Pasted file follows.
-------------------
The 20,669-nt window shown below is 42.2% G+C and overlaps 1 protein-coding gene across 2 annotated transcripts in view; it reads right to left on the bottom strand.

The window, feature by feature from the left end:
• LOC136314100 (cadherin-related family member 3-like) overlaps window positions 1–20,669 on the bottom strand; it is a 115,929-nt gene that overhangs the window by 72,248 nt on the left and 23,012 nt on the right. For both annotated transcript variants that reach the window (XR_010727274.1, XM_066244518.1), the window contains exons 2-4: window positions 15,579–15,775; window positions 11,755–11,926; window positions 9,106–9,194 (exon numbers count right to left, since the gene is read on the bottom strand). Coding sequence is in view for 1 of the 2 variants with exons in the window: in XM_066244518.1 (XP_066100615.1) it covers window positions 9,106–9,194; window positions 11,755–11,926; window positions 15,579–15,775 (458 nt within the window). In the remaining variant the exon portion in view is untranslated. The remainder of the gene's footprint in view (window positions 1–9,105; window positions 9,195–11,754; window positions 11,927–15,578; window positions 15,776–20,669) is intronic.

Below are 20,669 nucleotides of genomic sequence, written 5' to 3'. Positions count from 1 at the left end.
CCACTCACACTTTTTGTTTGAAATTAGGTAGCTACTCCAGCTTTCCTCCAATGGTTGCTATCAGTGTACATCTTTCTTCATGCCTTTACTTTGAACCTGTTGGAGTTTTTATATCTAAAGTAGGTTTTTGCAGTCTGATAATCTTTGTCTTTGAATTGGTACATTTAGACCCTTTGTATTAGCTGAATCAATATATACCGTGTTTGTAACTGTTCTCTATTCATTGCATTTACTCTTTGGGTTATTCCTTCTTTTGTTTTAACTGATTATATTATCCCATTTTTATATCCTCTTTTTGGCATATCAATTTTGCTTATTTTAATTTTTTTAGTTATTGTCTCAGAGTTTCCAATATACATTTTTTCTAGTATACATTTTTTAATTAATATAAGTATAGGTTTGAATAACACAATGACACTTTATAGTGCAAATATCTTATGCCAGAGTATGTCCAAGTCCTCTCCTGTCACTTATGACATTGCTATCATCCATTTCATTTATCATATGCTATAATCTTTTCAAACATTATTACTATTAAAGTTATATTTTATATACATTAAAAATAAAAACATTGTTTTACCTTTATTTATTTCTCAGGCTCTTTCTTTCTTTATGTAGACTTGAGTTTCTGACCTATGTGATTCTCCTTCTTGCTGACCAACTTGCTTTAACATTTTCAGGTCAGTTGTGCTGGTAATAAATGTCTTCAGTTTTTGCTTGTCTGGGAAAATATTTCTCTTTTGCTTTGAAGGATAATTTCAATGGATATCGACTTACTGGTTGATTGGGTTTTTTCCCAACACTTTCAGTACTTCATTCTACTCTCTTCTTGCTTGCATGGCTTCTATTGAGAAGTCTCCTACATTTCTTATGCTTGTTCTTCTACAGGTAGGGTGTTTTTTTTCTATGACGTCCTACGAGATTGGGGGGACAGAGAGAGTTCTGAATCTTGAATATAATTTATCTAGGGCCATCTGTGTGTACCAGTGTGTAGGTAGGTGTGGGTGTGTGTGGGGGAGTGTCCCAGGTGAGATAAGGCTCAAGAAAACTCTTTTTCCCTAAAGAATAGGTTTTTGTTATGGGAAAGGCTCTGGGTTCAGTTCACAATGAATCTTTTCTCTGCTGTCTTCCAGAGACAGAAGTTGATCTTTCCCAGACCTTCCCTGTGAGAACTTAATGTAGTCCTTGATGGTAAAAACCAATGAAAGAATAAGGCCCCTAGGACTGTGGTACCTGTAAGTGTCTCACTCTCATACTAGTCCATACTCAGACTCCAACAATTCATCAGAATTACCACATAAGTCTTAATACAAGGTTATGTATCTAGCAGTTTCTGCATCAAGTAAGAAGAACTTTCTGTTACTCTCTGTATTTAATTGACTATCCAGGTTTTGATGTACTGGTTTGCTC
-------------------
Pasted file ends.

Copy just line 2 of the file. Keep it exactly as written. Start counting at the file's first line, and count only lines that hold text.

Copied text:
The window, feature by feature from the left end: